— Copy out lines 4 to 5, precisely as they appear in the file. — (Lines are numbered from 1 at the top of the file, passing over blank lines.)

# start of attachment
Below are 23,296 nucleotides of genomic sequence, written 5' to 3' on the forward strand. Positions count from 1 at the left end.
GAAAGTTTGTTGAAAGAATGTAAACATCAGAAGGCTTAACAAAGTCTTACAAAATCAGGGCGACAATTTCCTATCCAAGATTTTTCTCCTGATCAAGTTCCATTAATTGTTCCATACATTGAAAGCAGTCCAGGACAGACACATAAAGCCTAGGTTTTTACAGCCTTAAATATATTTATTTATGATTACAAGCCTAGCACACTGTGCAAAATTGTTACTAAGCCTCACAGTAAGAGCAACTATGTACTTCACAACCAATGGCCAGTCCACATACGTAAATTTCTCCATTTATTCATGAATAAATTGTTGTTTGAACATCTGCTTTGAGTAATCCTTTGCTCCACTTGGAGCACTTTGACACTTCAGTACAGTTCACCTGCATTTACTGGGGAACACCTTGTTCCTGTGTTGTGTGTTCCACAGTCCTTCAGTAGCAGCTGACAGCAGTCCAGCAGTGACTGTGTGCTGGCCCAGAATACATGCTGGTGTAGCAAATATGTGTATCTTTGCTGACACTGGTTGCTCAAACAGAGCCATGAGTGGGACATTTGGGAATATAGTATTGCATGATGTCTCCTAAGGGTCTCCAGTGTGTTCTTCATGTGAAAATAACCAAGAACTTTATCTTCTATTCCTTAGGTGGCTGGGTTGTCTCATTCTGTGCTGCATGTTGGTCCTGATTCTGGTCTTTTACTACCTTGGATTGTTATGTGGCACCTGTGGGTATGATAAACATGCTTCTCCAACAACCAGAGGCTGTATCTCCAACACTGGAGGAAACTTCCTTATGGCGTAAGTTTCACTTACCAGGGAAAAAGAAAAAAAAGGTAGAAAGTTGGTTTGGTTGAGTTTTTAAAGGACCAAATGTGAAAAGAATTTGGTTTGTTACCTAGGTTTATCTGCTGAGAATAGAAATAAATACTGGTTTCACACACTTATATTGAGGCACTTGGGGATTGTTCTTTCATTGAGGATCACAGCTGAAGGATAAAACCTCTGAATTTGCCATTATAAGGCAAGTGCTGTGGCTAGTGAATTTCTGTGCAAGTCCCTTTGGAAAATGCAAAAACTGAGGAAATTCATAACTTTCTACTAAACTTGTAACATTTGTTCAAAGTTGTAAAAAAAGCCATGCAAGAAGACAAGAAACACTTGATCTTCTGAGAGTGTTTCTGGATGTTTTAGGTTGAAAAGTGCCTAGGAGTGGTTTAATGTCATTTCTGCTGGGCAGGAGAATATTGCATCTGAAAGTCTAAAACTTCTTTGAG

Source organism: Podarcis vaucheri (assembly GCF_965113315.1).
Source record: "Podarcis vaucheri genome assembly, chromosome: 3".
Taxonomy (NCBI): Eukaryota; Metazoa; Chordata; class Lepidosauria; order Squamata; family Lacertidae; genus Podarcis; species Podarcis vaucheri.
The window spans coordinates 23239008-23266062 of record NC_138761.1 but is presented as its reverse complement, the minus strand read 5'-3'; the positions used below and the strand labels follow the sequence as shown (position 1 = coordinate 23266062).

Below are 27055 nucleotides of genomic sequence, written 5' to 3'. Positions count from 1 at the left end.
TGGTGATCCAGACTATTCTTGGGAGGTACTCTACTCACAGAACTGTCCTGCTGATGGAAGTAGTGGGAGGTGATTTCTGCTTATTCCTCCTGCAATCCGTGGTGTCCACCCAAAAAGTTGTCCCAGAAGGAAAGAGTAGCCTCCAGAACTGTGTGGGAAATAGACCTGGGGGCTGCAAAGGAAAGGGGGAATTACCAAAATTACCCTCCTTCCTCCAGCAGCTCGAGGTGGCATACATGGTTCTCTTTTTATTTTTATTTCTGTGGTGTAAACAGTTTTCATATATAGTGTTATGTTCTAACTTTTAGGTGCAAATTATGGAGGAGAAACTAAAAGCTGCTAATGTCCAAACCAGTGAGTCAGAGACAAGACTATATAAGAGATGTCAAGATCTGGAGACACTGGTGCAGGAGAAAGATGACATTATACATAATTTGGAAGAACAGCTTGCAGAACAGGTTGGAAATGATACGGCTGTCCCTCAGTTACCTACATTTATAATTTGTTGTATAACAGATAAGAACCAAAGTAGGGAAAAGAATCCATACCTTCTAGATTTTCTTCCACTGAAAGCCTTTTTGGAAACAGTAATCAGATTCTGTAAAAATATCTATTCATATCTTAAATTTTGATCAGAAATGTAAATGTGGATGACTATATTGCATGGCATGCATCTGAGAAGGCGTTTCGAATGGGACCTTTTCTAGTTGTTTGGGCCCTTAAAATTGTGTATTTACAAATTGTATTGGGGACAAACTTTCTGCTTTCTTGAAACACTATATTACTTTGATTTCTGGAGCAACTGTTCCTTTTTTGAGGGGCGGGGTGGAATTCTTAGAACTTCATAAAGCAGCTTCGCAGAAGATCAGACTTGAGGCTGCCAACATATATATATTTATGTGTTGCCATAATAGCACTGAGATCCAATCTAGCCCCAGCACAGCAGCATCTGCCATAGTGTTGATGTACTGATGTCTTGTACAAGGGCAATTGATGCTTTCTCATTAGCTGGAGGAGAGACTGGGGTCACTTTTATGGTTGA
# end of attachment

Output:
Source record: "Podarcis vaucheri genome assembly, chromosome: 3".
Taxonomy (NCBI): Eukaryota; Metazoa; Chordata; class Lepidosauria; order Squamata; family Lacertidae; genus Podarcis; species Podarcis vaucheri.